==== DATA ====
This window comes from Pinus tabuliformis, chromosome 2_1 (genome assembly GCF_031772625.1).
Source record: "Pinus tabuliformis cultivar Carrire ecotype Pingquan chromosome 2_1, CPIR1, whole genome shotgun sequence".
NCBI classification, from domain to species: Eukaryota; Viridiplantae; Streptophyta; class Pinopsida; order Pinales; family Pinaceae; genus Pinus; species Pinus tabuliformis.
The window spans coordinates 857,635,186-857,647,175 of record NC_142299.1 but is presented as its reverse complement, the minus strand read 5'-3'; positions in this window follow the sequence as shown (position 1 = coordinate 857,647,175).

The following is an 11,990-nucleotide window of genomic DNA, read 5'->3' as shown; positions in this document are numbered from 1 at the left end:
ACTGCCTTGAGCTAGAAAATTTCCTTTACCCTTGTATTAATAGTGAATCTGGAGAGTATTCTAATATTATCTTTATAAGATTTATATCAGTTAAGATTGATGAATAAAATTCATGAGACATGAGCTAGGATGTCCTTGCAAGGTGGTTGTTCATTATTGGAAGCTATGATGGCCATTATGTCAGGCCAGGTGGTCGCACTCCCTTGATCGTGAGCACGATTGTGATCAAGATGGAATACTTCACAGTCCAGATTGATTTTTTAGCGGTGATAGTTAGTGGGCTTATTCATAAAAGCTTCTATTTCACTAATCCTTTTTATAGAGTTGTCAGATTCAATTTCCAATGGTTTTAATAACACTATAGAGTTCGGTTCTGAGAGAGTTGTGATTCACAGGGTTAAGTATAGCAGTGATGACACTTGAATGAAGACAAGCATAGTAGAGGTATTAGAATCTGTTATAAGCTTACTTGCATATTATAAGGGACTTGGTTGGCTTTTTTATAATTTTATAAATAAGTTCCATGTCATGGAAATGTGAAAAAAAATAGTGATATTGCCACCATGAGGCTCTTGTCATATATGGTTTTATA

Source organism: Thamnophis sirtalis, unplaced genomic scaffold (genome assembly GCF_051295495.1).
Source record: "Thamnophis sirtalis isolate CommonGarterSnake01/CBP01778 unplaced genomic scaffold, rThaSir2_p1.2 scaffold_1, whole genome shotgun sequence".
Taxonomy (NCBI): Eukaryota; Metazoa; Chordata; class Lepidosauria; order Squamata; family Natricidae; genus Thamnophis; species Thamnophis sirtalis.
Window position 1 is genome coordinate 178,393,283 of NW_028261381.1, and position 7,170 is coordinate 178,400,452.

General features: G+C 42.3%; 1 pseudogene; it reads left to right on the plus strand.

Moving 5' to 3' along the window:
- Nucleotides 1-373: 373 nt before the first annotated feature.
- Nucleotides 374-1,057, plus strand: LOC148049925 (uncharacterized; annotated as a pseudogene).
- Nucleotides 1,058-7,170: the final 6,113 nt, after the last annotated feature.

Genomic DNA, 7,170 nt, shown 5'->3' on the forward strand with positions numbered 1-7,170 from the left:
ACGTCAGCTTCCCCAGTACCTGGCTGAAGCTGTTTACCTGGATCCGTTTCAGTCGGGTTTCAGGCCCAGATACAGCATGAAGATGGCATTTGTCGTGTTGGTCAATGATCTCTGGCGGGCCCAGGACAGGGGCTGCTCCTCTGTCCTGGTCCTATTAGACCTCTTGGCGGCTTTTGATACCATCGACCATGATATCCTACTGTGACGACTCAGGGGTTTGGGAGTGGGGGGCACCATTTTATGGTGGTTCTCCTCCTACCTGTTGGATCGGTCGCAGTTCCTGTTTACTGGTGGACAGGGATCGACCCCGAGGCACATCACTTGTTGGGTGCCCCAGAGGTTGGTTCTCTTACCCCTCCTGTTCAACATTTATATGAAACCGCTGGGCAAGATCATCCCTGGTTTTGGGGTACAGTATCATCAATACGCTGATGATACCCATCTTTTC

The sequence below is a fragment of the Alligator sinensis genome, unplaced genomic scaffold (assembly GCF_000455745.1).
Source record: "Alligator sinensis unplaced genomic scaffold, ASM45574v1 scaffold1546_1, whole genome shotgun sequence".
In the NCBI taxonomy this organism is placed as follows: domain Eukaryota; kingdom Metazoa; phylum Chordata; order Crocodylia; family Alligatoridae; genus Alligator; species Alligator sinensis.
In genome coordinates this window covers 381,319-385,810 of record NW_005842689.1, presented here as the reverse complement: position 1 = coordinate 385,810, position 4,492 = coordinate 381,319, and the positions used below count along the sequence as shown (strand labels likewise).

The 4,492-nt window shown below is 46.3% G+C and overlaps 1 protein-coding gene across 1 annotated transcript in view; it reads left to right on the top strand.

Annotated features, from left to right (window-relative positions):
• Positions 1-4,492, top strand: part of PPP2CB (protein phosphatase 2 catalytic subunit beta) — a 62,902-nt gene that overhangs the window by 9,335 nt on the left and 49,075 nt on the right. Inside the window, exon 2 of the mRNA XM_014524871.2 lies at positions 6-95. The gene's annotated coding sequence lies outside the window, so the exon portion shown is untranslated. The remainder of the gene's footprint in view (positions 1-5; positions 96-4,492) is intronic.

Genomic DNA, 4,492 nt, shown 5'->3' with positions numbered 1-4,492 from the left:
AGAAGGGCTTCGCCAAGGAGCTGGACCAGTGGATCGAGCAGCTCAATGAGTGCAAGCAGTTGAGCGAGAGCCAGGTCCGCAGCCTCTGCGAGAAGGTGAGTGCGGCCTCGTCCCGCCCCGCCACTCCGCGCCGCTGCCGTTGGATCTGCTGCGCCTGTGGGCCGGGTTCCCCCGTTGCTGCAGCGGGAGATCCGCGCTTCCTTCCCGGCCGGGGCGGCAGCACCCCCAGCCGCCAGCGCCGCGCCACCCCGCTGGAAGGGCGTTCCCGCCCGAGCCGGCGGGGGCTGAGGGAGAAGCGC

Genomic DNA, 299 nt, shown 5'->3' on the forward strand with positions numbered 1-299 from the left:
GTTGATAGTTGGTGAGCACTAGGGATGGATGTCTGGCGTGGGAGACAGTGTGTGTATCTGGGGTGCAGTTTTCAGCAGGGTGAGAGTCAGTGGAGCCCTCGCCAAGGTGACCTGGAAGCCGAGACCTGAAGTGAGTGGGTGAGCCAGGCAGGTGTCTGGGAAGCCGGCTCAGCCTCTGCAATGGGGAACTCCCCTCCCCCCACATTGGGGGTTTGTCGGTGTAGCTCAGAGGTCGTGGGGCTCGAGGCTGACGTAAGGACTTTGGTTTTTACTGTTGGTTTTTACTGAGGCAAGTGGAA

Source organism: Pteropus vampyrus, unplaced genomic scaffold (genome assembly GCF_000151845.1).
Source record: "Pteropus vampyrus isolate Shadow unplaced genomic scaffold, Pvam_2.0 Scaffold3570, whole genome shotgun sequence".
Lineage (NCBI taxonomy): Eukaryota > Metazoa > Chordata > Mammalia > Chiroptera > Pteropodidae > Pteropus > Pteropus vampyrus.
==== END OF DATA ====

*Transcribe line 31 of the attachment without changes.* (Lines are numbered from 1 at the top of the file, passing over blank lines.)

Lineage (NCBI taxonomy): Eukaryota > Metazoa > Chordata > Mammalia > Chiroptera > Pteropodidae > Pteropus > Pteropus vampyrus.